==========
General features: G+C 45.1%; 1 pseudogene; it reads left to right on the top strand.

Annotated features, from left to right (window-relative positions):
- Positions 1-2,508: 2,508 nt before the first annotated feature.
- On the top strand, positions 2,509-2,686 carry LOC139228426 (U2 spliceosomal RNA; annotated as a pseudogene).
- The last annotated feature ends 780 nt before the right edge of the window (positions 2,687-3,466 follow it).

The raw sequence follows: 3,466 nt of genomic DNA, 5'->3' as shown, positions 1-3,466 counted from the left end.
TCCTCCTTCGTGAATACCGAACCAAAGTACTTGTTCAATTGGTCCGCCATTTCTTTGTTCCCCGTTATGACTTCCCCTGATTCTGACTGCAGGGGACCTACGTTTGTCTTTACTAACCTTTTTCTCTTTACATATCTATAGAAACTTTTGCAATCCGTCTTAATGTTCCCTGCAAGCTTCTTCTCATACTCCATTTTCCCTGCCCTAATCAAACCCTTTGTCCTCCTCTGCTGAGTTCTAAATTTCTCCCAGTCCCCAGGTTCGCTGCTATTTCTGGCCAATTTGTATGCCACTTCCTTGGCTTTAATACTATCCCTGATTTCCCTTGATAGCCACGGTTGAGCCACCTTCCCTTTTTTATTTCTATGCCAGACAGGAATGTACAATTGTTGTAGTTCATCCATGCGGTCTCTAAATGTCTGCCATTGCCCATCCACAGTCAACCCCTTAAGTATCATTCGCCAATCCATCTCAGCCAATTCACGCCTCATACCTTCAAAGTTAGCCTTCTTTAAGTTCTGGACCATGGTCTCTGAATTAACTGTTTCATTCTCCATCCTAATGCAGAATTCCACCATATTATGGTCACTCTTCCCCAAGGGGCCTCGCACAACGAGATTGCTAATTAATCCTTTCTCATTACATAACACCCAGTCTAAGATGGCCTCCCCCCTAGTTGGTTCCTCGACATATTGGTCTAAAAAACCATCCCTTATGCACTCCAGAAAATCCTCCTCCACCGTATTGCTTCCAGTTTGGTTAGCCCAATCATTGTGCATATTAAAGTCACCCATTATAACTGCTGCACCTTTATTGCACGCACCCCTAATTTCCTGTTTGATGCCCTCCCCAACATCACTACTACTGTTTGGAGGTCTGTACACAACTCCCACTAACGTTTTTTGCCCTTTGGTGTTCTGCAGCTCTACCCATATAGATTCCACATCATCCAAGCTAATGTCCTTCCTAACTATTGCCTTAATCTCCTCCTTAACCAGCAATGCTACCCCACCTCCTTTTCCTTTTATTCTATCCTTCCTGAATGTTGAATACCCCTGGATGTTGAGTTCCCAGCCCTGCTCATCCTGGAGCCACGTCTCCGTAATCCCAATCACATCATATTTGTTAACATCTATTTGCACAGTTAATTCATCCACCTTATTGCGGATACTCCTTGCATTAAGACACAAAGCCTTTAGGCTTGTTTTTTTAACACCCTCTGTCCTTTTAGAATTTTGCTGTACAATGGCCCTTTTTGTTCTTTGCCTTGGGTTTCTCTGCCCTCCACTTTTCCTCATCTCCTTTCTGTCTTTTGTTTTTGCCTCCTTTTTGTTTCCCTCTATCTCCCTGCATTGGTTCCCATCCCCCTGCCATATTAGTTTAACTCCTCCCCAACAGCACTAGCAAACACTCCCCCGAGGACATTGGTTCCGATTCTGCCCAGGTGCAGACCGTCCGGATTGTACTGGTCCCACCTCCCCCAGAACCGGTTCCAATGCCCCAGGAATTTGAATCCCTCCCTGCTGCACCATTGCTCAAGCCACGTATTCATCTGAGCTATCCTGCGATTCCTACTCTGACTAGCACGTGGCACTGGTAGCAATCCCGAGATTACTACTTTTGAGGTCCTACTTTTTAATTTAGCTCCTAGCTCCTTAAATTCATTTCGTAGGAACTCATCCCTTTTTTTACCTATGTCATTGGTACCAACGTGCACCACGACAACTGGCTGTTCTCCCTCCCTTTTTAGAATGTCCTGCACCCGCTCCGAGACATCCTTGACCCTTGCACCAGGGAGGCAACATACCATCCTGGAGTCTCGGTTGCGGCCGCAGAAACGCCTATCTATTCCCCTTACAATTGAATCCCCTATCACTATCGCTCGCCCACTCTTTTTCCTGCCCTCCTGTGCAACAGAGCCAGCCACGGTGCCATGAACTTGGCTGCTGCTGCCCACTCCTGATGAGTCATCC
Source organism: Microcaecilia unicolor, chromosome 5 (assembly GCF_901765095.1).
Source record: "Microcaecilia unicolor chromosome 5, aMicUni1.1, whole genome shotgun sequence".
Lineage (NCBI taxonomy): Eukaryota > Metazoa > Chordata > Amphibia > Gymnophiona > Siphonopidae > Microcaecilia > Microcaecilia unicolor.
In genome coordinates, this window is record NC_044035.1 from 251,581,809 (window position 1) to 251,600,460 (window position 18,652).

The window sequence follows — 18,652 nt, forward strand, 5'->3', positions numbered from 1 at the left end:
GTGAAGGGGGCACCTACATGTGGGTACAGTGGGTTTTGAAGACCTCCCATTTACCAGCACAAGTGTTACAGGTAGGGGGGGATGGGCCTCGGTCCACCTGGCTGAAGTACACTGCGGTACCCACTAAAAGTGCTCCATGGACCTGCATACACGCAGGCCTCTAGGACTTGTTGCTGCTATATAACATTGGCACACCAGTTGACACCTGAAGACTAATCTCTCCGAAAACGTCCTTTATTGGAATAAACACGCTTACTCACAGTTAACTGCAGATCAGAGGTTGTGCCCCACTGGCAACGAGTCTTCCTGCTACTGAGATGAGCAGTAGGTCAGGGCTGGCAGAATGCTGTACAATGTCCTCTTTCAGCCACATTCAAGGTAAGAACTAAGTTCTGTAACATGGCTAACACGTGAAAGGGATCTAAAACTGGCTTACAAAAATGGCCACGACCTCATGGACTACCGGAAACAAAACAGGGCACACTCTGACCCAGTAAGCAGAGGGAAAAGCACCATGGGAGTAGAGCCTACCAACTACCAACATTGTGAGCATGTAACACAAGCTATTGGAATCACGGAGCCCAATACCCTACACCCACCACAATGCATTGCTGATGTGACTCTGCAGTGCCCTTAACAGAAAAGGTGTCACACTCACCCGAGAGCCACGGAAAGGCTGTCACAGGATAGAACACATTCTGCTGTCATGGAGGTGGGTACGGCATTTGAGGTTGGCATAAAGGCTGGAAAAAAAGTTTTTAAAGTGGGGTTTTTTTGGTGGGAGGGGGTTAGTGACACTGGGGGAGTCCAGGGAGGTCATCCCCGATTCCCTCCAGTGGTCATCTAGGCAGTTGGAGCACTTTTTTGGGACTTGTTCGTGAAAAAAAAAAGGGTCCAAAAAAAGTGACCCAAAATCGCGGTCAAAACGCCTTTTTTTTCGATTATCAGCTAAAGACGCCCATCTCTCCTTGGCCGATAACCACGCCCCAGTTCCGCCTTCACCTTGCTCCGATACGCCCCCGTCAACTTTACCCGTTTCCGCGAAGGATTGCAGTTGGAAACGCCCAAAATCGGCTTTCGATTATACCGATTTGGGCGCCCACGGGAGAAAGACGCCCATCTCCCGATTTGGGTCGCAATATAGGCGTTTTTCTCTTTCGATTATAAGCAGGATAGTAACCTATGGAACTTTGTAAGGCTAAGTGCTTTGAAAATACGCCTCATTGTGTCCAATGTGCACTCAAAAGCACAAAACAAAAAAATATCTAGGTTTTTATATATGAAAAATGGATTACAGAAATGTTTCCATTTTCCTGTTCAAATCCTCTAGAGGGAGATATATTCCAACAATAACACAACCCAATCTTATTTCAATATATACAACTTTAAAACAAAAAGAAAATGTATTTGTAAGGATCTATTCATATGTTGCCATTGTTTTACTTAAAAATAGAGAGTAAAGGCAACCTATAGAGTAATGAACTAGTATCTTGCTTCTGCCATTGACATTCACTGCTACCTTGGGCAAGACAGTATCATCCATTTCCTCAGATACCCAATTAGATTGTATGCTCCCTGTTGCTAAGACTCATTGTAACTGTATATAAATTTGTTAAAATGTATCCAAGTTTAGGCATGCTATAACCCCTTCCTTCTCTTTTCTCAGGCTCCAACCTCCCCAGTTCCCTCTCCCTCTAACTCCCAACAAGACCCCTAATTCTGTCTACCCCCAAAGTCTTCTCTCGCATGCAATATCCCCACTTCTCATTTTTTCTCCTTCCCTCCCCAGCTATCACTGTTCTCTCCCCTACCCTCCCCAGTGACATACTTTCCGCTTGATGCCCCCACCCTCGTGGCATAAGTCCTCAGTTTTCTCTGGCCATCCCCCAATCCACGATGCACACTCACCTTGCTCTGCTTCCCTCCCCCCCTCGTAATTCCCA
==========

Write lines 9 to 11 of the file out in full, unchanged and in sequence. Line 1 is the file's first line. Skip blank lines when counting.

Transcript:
Source record: "Microcaecilia unicolor chromosome 5, aMicUni1.1, whole genome shotgun sequence".
Lineage (NCBI taxonomy): Eukaryota > Metazoa > Chordata > Amphibia > Gymnophiona > Siphonopidae > Microcaecilia > Microcaecilia unicolor.
In genome coordinates, this window is record NC_044035.1 from 251,581,809 (window position 1) to 251,600,460 (window position 18,652).